Why Art?

For my first blog post I thought I would address the most commonly asked question I get asked: Why Art? This question often comes about with further queries about what its like to work in the art world, and what on earth made me choose to centre my life around it in the first place. Often, what comes to mind as I frantically try to invent some sort of coherent answer is an image. This may be any image that has lingered in my mind long after I have seen it. By reflecting back on an image, such as the one below, I can confidently answer the question, and remind myself why indeed art is so important. The image shows a young woman, typically beautiful, with her soft gaze directed skyward. She is clothed in a blue dress with contrasting sleeves of vivid green and a red cloak with mustard lining covers one side of her body.

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Saint Catherine of Alexandria, Raphael, c.1507, oil on wood, 28.4 x 21.9 in, The National Gallery, London (Source: Wikipedia)

Just by looking for slightly longer than a glance, you, the viewer can establish the basic structure of the image and your curiosity might be stimulated enough to go a little bit further. Can you spot the glimpse of a halo above her head? Or the thin golden rays protruding from the sky? Can you appreciate how the sitter’s body is contorted, with one leg clearly in front of the other? Her gaze mimics the positioning of her front leg but is simultaneously turned in the opposite direction of her hand that rests softly against her chest, a pose suggestive of awe and admiration.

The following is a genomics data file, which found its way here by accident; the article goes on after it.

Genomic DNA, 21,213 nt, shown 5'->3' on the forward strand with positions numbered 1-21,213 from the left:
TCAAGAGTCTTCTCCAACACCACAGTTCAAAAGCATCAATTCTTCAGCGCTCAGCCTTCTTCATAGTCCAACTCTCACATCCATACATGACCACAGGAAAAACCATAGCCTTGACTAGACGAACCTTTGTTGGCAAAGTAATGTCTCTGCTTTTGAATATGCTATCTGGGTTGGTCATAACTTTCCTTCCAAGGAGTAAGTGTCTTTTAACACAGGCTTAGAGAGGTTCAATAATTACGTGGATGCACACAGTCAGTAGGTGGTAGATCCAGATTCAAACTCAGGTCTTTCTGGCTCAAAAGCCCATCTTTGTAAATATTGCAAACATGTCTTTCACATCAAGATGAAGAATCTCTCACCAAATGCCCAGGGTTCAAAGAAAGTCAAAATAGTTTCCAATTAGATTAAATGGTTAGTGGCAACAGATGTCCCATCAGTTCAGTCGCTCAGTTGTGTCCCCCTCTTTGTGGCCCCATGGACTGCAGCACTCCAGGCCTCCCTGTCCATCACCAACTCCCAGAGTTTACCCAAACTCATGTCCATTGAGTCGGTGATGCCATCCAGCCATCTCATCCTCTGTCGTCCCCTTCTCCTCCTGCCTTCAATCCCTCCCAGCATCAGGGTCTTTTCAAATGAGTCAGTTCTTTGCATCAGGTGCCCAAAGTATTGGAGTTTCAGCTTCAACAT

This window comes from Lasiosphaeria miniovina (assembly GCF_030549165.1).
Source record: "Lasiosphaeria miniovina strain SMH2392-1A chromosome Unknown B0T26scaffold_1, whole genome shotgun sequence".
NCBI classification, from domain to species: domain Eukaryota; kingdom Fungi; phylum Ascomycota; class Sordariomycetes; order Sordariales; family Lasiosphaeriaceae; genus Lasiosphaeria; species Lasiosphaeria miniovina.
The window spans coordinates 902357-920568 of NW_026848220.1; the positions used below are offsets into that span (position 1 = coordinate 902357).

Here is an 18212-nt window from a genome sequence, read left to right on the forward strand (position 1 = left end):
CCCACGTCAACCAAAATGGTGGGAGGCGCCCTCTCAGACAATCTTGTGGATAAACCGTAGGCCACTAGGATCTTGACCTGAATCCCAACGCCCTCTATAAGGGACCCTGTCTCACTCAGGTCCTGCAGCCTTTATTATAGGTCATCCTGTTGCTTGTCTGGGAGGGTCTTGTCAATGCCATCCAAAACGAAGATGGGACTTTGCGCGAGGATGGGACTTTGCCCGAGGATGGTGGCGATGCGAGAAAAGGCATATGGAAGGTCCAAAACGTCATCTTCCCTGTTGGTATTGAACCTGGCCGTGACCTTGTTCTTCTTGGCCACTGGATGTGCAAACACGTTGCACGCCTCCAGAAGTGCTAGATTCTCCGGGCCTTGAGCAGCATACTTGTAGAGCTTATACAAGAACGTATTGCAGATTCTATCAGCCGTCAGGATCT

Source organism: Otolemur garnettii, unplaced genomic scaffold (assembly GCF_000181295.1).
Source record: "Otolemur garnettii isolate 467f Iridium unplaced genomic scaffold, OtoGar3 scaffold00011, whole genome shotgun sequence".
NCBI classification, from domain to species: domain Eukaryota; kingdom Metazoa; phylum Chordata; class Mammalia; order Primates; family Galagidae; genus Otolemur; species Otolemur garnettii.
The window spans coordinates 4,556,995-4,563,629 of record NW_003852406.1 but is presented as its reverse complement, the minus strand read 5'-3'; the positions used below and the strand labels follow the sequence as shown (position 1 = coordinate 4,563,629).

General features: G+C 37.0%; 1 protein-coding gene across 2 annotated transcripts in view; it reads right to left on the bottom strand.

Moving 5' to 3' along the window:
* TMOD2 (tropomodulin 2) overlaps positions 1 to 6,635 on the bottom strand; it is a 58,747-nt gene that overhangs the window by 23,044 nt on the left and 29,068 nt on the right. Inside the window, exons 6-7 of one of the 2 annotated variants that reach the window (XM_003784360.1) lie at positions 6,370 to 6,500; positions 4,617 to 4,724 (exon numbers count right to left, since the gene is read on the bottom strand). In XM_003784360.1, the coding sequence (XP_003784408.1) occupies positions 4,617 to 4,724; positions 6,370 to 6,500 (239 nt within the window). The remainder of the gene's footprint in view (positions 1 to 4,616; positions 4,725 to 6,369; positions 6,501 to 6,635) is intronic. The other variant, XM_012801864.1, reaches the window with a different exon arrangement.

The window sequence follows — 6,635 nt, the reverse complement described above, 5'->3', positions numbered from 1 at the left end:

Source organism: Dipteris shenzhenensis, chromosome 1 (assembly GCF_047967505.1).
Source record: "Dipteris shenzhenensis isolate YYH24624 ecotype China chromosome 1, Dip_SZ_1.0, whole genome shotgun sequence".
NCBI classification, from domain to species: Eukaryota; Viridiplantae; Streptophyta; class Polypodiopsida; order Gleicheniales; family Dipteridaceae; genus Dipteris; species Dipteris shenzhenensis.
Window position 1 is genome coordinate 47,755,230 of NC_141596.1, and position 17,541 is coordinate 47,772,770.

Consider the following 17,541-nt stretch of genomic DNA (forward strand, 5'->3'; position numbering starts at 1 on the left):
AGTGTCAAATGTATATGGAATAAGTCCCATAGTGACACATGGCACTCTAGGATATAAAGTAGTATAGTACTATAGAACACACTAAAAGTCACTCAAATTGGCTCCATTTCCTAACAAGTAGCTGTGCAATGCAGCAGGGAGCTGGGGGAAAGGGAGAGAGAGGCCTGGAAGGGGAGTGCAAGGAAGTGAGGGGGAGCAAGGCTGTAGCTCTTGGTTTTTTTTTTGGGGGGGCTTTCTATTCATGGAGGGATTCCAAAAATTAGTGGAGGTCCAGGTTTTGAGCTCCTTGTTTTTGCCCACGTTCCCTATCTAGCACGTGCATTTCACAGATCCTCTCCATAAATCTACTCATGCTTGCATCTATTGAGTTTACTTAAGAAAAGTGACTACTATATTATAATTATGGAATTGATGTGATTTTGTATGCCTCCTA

It is from simple observations such as these that sparked my curiosity about art. Once I started to look, I mean really and truly look, at a work of art I began to ask question after question and quickly found myself wanting to know more. For instance, the image in question is an inherently religious image. The sitter is the martyr Saint Catherine of Alexandria, as shown by her ‘Catherine wheel’ at her side that is subtly covered by her red drapery. But its deep theological meaning does not have to be its first and last word. For someone not familiar with the symbolism of various saints (and, as I’ve found, there are an awful lot of them), this image may just be a simple and pure representation of a young woman in a state of deep contemplation. Even so, the image brings forth a direct religious message. Saint Catherine’s martyrdom illustrates her love for Jesus Christ and willingness to die for her beliefs, whilst shedding light on the overarching peace and tranquillity in her story.

If this image were to hang in your place of work, what would you feel as you walked past it? Even if it is nothing longer than a breath, art causes one to feel. This can mean a brand new and exciting feeling, something you may have not felt before. Or, it can raise a deep-rooted feeling to the surface, maybe one you have been trying to process for some time. For others, an image can be simply an image without any lasting impact. Whatever the reaction, art holds a unique and explorative place in our world that can satisfy one’s curiosity and remind us of the beauty that life can create.

The art world is dynamic and constantly changing. With this change comes excitement, fresh ideas, and new discoveries, with many more waiting to be announced to the world. But the arts also offer us stability and tranquillity from the business of the fast-paced modern world and provide a respite for many, myself included. So, the next time somebody asks, ‘Why Art?’, think back to a moment when a work of art made you stop and look for a little while, or when one image raised a series of questions in your mind, and consider that your answer.

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